Children are like sponges; but they often soak in more of what we do, rather than what we say. See where your Zen ranks, and what lessons you may actually be teaching your children.
- As you awake in the morning and slowly notice that your alarm clock did not go off, you most likely react the following way:
- a) I jump up and start running around and yelling that we all slept in, and that everyone is going to be late. I am now very frazzled that the whole day will be wrong.
- b) I can’t believe this happened. I don’t think I can handle this. This is just too much to deal with.
- c) Oh well, everyone should get ready themselves. It’s not my job to get them ready.
- d) Well, we all must have needed some extra sleep. Now that we’ve gotten some, let’s try to get ready and enjoy our day.
- As you are ready to walk out the door to take your child to school, your child says that he/she forgot about a project that was due today. Your response most likely is:
- a) Are you kidding? Oh no! You are going to get a failing grade now. Your teacher will think I am the worst parent ever.
- b) I can’t handle this. Why does this always happen to us. We are always unprepared for everything.
- c) Well, you’re going to have to tell the teacher you forgot. It’s not my fault you can’t remember your homework.
- d) There isn’t time to do it now, but we can try to work on it this evening. I can call or email your teacher and tell her we made an honest mistake and forgot and see if we can turn it in tomorrow.
- Later at your child’s softball tournament, your child strikes out to lose the season-ending game, and looks to you as some of the parents look at you in frustration and ask if you have been practicing at home. Your most likely response is:
- a) Making nervous excuses, explaining yourself and how often you practiced, fumbling around while your palms sweat and your heart races.
- b) You shut down. You look down at you feet and avoid contact with anyone as the tears well up in your eyes. You think you are the worst parent and feel overwhelmed.
- c) Sigh in frustration, and walk away.
- d) Smile at your child and say that all the kids worked hard this season and had fun and learned as a team, while acknowledging the other teams efforts, too.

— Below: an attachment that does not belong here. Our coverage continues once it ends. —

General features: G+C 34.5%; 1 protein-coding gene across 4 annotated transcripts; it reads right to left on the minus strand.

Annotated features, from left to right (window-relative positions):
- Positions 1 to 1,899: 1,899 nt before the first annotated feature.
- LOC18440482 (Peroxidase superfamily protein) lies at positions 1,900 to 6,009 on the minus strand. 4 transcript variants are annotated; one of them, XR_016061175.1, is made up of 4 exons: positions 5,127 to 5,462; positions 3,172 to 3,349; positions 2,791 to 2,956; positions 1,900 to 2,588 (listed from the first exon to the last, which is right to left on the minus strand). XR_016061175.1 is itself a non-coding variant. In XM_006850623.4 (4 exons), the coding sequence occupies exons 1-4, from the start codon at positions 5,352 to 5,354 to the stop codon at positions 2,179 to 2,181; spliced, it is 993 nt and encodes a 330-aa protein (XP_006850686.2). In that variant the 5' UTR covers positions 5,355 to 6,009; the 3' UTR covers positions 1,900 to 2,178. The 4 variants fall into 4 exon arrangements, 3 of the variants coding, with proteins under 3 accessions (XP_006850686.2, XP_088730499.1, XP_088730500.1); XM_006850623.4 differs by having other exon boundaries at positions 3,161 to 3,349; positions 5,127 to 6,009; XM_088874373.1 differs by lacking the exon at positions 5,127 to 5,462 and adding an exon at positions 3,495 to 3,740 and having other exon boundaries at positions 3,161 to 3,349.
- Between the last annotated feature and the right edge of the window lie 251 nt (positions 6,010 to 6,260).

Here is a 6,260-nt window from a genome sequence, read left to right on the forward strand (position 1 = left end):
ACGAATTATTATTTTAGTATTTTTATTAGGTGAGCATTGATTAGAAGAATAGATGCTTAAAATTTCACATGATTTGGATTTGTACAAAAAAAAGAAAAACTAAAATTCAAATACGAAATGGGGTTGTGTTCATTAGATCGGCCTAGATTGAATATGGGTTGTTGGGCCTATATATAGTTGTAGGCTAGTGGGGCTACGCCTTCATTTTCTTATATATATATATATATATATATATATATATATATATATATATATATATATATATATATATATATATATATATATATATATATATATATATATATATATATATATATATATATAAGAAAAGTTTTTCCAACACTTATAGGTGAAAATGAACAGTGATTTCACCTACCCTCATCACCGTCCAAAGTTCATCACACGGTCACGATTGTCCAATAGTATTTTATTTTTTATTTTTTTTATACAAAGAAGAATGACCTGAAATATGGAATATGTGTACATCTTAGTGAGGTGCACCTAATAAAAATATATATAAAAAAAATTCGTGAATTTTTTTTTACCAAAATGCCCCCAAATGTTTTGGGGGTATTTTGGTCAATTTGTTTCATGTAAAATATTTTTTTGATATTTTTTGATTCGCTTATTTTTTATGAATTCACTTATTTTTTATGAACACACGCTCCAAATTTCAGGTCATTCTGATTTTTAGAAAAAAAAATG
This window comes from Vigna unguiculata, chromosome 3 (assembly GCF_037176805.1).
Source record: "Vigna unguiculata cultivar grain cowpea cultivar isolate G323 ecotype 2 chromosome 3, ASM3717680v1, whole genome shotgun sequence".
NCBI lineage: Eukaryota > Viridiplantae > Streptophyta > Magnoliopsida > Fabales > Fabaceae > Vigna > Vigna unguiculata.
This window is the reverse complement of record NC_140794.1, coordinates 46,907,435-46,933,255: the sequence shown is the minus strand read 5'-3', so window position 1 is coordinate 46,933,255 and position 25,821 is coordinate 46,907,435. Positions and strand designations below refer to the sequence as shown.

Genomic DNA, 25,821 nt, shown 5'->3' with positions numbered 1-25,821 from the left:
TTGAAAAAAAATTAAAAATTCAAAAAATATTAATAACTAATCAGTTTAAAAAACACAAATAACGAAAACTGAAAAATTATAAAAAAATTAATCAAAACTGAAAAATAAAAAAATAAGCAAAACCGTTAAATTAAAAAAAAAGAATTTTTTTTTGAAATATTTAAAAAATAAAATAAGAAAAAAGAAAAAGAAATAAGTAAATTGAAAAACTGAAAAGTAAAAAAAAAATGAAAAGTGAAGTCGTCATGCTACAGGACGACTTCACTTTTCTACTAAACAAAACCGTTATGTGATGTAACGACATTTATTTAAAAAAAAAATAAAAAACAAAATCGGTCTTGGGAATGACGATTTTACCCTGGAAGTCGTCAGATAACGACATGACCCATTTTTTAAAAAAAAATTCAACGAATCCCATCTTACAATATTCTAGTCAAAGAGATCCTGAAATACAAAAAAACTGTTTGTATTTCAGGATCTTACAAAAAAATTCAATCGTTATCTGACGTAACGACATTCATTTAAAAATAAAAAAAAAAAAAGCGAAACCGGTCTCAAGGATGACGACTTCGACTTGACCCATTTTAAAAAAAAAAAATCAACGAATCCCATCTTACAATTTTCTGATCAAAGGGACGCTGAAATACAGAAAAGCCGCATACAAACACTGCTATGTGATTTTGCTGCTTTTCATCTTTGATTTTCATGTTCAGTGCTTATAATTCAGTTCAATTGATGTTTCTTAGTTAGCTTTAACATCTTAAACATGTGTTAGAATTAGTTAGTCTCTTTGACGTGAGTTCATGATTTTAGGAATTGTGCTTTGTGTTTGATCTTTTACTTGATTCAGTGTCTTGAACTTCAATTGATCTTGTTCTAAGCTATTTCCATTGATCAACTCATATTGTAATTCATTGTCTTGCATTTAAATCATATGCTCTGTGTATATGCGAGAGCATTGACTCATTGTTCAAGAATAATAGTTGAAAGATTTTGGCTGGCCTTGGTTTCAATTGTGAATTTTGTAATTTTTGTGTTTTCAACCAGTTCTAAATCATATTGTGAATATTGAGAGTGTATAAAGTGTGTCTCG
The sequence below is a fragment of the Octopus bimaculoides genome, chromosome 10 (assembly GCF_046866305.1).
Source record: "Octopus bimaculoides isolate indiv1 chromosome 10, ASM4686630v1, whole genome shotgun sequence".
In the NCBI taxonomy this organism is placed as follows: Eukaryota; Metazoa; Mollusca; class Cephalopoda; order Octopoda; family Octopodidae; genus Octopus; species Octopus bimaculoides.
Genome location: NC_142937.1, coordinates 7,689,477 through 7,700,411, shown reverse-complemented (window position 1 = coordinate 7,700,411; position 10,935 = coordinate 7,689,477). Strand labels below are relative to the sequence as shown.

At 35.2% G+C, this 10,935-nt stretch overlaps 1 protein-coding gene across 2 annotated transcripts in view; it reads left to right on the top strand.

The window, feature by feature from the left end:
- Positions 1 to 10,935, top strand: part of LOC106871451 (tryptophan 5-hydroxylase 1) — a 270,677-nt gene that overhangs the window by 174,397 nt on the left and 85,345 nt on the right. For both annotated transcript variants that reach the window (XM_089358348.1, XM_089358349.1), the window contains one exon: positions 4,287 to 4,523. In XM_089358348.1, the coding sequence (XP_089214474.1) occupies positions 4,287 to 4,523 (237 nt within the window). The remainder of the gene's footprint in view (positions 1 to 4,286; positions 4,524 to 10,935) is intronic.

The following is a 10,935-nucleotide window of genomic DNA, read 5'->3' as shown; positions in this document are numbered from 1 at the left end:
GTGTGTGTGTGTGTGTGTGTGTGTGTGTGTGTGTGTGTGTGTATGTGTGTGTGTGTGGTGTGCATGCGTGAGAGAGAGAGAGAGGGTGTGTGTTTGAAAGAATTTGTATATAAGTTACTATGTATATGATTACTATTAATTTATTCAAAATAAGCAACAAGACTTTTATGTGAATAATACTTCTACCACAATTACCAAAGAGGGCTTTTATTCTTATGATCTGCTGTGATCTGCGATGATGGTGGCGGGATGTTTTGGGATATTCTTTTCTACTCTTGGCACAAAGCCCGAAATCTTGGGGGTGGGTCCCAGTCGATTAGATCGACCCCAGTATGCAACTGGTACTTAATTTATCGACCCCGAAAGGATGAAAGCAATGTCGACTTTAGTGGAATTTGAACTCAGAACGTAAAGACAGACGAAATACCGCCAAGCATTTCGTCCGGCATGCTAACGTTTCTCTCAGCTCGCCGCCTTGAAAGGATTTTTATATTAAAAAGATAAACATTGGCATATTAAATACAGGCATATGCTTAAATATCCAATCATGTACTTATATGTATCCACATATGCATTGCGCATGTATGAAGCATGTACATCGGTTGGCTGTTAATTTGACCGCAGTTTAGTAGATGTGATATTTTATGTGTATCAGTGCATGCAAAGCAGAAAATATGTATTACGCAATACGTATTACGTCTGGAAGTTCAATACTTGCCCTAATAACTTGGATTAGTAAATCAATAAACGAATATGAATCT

- While driving in the car one night, a car speeds passed you and cuts you off. You likely respond:
- a) I was driving fine. Why did he cut me off? I’m a good driver. I didn’t do anything wrong. He must of thought I wasn’t driving the right way.
- b) Everyone on the road is crazy these days. I must be a terrible driver and wasn’t paying attention. I feel so terribly.
- c) Everyone is a jerk. That just confirms it.
- d) They seem like they are in a hurry. I hope everything is okay.
- As you tuck you child in at night, he/she mentions to you that another child was unkind to him/her. Your response is:
- a) Why would they be mean to you? You never do anything wrong? What are we going to do? This is awful.
- b) I’m so sorry honey. I don’t know what to say. People are just mean. Why does stuff like this always happen to you?
- c) Kids are mean. What are ya gonna do?
- d) Happy and content people aren’t mean. That just means that there is something going on inside of them. That has nothing to do with you. I love you. I’m sorry that their struggling and they took it out on you.
If you answered mostly A’s, you most likely live in the future and become anxious with set backs or troubles. Try to realize that not everyone is looking at you under the microscope, and that you don’t always have to explain yourself to everyone or justify your beliefs or actions.
If you answered mostly B’s, you might take things too personally. In life sometimes people do things and they have nothing to do with you.
If you answered mostly C’s, you might be disconnected with your child. Be aware that you may shut down and seem like you don’t care when your child reaches out to you.
If you answered mostly D’s, good job on being Zen! Life happens and if you can learn how to role with it, you will be ahead of the game.